A massive earthquake could rock Los Angeles. In 1994, a substantial earthquake measured 7.3 on the Richter scale, jolting Los Angeles and the surrounding area. The quake caused $40 billion in damage and killed 57 people in southern California. In the past year, Los Angeles has had 291 earthquakes, with the strongest magnitude registered at 4.8 on the Richter scale.
Earthquake seismologists say that if the southern San Andreas Fault ruptures in a particular direction that southern California could expect an earthquake on an unprecedented scale, something not seen in the Los Angeles region in over 300 years.
Up until recently, seismologists had no method of predicting the effects of an earthquake before it happens. The National Science Foundation has created a new computer modeling study with the aim to help engineers design sounder structures. The “supercomputer” simulates how such a quake might progress from the fault line through the city. Such a fissure, as the computer models indicate, could reverberate through the L.A. area, triggering stronger ground motion than previously foreseen. The model shows that shaking in the Los Angeles Basin could feasibly be three times greater on average than in the surrounding L.A. areas.
Earthquake seismologist, Dr. Marine Denolle together with fellow researchers installed a number of seismometers along the San Andreas Fault line to put their method to test. They analyzed how vibrations generated by ocean waves, transmits through the ground. She and her colleagues then applied the collected data to induce 100 computer-simulated magnitude-7 “virtual earthquakes.”
By “synthesizing” the data gathered from the waves, Denolle and her colleagues used the virtual approach to reconstruct what would actually happen should a massive earthquake rock Los Angeles and propagate up the San Andreas Fault. According to Thomas Jordan, director of the Southern California Earthquake Center, it is a process to “trick the earth” with the purpose of giving researchers its response to a large-scale earthquake.
The seismologists have substantiated that with these virtual quakes, the geological structure underneath L.A. does amplify a quake’s shock waves. Angelenos would experience trembling as if they were next to the fault, even at 100 miles away from the actual rupture.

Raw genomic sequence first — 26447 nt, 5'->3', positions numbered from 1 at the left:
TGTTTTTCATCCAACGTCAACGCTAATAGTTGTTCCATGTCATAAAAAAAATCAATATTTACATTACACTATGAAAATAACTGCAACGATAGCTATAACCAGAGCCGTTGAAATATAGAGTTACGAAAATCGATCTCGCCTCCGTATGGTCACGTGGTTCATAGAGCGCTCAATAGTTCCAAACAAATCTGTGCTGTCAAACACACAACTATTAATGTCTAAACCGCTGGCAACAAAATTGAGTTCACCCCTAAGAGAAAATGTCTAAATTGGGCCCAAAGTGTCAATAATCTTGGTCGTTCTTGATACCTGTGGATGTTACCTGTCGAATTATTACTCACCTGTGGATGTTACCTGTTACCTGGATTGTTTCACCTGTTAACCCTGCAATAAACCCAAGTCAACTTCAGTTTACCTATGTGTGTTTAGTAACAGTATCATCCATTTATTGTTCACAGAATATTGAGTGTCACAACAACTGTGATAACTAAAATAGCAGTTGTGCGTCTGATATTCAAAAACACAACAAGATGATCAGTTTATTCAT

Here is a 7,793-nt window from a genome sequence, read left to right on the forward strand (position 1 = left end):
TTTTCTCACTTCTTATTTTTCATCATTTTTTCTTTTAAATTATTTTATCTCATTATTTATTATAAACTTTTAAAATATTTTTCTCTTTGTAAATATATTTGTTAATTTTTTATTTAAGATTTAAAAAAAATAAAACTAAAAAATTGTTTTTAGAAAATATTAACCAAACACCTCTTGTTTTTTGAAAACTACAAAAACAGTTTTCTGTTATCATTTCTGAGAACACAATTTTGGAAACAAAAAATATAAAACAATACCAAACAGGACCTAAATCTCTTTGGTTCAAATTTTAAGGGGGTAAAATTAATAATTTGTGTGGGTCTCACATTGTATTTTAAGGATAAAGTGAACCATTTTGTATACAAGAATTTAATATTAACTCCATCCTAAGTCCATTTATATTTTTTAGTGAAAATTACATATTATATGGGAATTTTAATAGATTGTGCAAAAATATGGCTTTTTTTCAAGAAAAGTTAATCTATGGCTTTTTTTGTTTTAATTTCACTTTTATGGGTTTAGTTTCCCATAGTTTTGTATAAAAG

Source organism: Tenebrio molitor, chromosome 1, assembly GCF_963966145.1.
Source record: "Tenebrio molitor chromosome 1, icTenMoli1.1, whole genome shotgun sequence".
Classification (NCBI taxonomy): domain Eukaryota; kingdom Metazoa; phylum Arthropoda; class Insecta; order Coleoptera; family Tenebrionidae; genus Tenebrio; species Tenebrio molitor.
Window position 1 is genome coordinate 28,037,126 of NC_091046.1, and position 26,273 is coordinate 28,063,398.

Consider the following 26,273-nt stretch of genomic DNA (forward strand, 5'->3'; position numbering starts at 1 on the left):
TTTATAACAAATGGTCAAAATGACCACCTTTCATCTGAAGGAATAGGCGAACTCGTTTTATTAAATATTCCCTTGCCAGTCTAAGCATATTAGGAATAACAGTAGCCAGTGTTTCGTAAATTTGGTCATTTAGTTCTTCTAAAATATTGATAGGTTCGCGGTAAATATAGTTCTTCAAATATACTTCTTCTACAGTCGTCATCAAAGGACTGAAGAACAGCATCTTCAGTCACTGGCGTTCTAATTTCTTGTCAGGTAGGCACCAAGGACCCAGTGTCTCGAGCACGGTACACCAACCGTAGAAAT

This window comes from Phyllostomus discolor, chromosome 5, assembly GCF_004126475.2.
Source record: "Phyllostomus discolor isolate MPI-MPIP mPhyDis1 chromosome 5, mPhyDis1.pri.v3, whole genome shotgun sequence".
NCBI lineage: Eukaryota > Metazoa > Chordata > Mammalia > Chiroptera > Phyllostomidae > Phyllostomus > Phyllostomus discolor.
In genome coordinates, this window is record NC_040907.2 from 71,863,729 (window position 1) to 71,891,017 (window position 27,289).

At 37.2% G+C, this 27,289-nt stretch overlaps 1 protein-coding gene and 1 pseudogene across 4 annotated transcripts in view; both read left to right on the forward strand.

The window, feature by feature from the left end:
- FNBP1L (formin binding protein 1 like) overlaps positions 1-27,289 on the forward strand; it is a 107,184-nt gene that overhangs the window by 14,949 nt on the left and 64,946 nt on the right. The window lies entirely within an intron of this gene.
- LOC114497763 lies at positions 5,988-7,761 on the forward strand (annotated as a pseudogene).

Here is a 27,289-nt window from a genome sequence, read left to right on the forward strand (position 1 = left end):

Characteristically, earthquakes create seismic waves that disperse as they radiate away from the source. Major cities such as Paris, Mexico City, Tokyo and Los Angeles lie atop a complex geological structure known as a sedimentary basin that changes the way energy transfers through the ground.
These soft foundations can magnify the extent of damaging cities like Los Angeles experiences during an earthquake. And while most Americans correlate earthquakes only with California, Denolle’s technique could prove useful for other parts of the United States too. For instance, both Pennsylvania and Ohio experienced earthquakes last year with a 4.0 magnitude that rattled residents.
The virtual quakes could forecast the threats looming over these states and even cities across the world. It would be especially beneficial to areas that have had no recent history of larger quakes.
According to earthquake seismologist, Greg Beroza, the benefit of this research, allows seismologists to “anticipate how the ground will shake” before earthquakes happen as opposed to waiting for an actual earthquake in order to calculate more about their effects.
The importance of predicting shaking from earthquakes is one of the most crucial factors seismologists can do to know how to create structures that will resist the quake shaking. By examining how these ambient waves move underground, researchers could predict the effects of much stronger waves from powerful earthquakes. Additionally, this computer study approach could also replicate “ancient quakes” to cast light on an area’s history.
While an earthquake of unprecedented magnitude could rock Los Angeles, the prospect of virtual earthquake research could significantly modify how buildings are designed in the future to minimize the destruction that rattles Angelenos and people worldwide.
by Dawn Levesque